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About scb66

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  1. Some interesting statements here. In order to comply with the law I was getting the car MOT'd. I was attempting to get the car to a mechanic who understood the complexity but they were all busy. At least those that could deal with the car. It has a complicated system for repair because it is an old Citroen. Someone mentioned I should have taken it to any garage. Any garage would not accept it. Most garages are short of space and will not take in cars they cannot repair just to get it off the road. I was trying to get the car from breakdown to repair facility and information
  2. They gave two working days before they clamped. As I have already stated, getting the car in anywhere was not happening, despite endless phoning around. A note was left visible in the car with my phone number if there had been a problem. It is interesting that despite the ensuing difficulties of the situation that followed my intent to get the car road legal there is a belief that I was mickey taking. The stress dealing with this problem was horrific.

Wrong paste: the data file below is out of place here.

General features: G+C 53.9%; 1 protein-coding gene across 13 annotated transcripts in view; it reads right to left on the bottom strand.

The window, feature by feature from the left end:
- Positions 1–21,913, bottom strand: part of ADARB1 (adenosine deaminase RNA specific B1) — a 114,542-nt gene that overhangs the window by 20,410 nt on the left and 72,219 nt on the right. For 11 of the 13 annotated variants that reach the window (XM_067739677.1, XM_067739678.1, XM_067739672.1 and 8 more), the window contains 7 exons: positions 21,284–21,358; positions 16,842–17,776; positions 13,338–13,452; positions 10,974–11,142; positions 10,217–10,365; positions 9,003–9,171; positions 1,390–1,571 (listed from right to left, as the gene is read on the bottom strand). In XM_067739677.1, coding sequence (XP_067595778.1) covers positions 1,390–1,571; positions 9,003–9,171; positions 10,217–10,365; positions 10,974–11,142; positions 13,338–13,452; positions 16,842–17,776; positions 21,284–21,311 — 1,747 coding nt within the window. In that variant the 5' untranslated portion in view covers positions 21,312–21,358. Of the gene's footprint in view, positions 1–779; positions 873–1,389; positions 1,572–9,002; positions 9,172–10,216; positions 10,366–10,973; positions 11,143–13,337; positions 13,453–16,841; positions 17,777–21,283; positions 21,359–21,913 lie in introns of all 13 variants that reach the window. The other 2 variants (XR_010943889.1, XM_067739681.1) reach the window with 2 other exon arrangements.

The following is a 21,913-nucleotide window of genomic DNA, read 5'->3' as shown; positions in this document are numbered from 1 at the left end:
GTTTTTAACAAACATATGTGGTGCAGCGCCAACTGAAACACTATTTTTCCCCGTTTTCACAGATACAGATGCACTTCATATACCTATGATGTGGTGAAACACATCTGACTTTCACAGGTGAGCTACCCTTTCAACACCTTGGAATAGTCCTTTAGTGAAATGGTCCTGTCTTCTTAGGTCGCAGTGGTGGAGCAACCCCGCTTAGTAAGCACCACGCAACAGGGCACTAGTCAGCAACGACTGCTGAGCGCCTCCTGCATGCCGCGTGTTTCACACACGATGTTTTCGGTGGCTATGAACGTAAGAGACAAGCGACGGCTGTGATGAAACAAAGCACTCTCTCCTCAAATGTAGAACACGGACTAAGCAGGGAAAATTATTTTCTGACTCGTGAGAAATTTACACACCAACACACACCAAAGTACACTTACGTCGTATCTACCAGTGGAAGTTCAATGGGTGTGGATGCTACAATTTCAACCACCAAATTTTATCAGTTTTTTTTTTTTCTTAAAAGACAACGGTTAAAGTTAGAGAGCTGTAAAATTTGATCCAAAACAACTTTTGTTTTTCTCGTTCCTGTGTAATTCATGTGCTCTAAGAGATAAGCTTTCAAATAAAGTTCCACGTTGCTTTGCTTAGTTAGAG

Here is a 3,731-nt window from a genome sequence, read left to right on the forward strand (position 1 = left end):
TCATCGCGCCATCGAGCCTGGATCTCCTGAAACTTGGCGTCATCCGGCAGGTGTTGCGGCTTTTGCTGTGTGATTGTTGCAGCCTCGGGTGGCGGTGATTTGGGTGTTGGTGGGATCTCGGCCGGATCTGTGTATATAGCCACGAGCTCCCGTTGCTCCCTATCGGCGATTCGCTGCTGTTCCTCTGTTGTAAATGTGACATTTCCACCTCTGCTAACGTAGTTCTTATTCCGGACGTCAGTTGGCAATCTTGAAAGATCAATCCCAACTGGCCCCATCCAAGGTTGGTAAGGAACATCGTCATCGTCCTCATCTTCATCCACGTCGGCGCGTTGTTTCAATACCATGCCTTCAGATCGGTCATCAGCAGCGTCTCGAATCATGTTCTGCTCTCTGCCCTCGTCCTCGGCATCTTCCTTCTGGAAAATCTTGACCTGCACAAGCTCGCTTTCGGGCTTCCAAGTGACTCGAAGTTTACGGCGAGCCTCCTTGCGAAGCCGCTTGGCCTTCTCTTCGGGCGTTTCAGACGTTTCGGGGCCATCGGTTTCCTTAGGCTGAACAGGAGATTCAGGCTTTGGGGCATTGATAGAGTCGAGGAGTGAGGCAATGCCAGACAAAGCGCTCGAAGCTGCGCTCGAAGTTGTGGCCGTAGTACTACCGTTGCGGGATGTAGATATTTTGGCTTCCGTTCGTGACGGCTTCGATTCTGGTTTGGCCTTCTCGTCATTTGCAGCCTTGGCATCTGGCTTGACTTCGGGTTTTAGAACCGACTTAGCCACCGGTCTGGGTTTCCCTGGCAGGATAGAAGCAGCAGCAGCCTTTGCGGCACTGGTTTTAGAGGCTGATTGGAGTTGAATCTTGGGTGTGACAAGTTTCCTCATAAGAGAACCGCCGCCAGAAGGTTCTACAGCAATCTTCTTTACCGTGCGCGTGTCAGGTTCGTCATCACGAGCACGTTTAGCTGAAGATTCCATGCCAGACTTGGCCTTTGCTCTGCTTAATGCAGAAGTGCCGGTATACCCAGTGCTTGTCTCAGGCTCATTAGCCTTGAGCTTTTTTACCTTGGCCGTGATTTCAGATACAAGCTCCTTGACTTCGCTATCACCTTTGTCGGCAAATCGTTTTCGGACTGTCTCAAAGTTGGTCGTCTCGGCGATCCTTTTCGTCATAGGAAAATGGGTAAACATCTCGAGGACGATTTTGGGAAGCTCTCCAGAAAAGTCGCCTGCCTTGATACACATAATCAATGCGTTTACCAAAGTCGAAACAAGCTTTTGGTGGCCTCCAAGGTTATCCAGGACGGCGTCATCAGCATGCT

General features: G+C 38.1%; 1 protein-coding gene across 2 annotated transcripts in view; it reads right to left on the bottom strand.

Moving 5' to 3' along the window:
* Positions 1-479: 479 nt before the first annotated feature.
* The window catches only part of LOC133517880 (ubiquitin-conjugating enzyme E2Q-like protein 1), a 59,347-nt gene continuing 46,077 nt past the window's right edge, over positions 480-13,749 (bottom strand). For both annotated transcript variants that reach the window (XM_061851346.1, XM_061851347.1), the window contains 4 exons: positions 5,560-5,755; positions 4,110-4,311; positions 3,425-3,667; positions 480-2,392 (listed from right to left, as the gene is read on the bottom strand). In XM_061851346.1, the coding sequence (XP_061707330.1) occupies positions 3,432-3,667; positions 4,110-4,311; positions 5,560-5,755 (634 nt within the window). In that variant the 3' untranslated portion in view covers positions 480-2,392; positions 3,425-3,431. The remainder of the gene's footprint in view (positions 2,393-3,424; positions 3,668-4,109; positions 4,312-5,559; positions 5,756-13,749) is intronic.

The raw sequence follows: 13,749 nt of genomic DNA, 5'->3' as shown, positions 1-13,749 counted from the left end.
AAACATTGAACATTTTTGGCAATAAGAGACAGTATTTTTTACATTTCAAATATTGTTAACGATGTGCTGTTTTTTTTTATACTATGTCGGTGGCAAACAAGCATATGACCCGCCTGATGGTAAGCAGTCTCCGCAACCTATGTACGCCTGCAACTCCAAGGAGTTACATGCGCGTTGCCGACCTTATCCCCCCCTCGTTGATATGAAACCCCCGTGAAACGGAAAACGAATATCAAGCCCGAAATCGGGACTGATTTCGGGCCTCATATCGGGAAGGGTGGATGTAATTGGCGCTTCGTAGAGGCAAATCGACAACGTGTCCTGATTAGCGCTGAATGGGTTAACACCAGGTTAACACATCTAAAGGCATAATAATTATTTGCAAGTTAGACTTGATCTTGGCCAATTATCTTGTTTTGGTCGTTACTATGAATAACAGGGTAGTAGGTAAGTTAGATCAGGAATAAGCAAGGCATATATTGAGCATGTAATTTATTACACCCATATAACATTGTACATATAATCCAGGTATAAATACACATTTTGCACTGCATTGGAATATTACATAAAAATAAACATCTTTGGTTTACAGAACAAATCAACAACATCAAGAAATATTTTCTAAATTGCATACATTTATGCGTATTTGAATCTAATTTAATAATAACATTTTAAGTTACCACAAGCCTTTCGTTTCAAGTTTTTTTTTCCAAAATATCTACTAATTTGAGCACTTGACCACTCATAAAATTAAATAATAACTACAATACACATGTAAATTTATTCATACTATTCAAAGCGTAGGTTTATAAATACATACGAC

3. So if anyone breaks down on their way to an MOT (in order to comply with the road laws), including taking it off SORN and taxing it, in such conditions they should just accept the fine? This sounds incredibly defeatist.
  4. Thankyou for your response. I take it that despite it being untaxed (as without an MOT it cannot be taxed -it was due to be taxed after MOT) it is something that is believed to be a fair judgement by the DVLA? That is considered acceptable by you? Is it a case of Rules is Rules?
  5. In September this year I was driving my SORNED 29 year old car to an MOT in Penge as there is a classic Citroen specialist who looks after said cars. I broke down at the traffic lights in Crystal Palace causing untold mayhem during the beginnings of the Friday rush hour. The police passed by, but didn't stop to help. Two young men helped me push the car to safety and allowed the traffic to flow. I waited for the breakdown recovery people to arrive for two hours and when they did, the journey continued to Penge - a mere two or three miles down the road. It was ther
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